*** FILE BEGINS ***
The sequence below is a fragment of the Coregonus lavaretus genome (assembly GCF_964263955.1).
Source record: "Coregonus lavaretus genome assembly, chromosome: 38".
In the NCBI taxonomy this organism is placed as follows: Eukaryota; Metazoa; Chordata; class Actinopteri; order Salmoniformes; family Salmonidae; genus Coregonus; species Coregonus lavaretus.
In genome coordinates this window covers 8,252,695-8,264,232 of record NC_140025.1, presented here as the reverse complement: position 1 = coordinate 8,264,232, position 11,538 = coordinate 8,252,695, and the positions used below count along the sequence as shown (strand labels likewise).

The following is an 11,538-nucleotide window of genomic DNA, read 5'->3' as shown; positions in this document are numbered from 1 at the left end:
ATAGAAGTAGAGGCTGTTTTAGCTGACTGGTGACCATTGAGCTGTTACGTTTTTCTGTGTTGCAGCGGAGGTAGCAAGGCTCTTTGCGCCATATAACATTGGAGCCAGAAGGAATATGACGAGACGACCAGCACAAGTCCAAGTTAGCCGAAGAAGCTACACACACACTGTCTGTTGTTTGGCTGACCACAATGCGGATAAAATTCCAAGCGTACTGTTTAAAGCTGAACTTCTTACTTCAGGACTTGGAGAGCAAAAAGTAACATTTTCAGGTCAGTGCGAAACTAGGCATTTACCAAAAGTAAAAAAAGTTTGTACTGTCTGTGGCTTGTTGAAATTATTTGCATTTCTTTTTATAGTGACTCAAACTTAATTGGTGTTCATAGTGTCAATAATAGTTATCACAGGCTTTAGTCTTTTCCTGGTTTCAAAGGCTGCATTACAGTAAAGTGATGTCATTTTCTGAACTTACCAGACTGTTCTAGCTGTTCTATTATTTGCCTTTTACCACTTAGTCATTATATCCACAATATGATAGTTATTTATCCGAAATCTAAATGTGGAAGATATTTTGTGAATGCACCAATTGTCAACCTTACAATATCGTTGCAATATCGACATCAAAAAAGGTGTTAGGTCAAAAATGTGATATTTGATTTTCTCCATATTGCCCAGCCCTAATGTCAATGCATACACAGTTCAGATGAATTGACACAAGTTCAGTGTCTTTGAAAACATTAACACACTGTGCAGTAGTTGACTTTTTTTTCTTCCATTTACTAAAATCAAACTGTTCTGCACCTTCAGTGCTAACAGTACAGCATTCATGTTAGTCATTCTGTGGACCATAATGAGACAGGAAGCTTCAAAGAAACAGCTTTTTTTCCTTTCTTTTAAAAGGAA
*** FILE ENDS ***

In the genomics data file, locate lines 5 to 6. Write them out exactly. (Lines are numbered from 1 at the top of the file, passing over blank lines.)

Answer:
The following is an 11,538-nucleotide window of genomic DNA, read 5'->3' as shown; positions in this document are numbered from 1 at the left end:
ATAGAAGTAGAGGCTGTTTTAGCTGACTGGTGACCATTGAGCTGTTACGTTTTTCTGTGTTGCAGCGGAGGTAGCAAGGCTCTTTGCGCCATATAACATTGGAGCCAGAAGGAATATGACGAGACGACCAGCACAAGTCCAAGTTAGCCGAAGAAGCTACACACACACTGTCTGTTGTTTGGCTGACCACAATGCGGATAAAATTCCAAGCGTACTGTTTAAAGCTGAACTTCTTACTTCAGGACTTGGAGAGCAAAAAGTAACATTTTCAGGTCAGTGCGAAACTAGGCATTTACCAAAAGTAAAAAAAGTTTGTACTGTCTGTGGCTTGTTGAAATTATTTGCATTTCTTTTTATAGTGACTCAAACTTAATTGGTGTTCATAGTGTCAATAATAGTTATCACAGGCTTTAGTCTTTTCCTGGTTTCAAAGGCTGCATTACAGTAAAGTGATGTCATTTTCTGAACTTACCAGACTGTTCTAGCTGTTCTATTATTTGCCTTTTACCACTTAGTCATTATATCCACAATATGATAGTTATTTATCCGAAATCTAAATGTGGAAGATATTTTGTGAATGCACCAATTGTCAACCTTACAATATCGTTGCAATATCGACATCAAAAAAGGTGTTAGGTCAAAAATGTGATATTTGATTTTCTCCATATTGCCCAGCCCTAATGTCAATGCATACACAGTTCAGATGAATTGACACAAGTTCAGTGTCTTTGAAAACATTAACACACTGTGCAGTAGTTGACTTTTTTTTCTTCCATTTACTAAAATCAAACTGTTCTGCACCTTCAGTGCTAACAGTACAGCATTCATGTTAGTCATTCTGTGGACCATAATGAGACAGGAAGCTTCAAAGAAACAGCTTTTTTTCCTTTCTTTTAAAAGGAA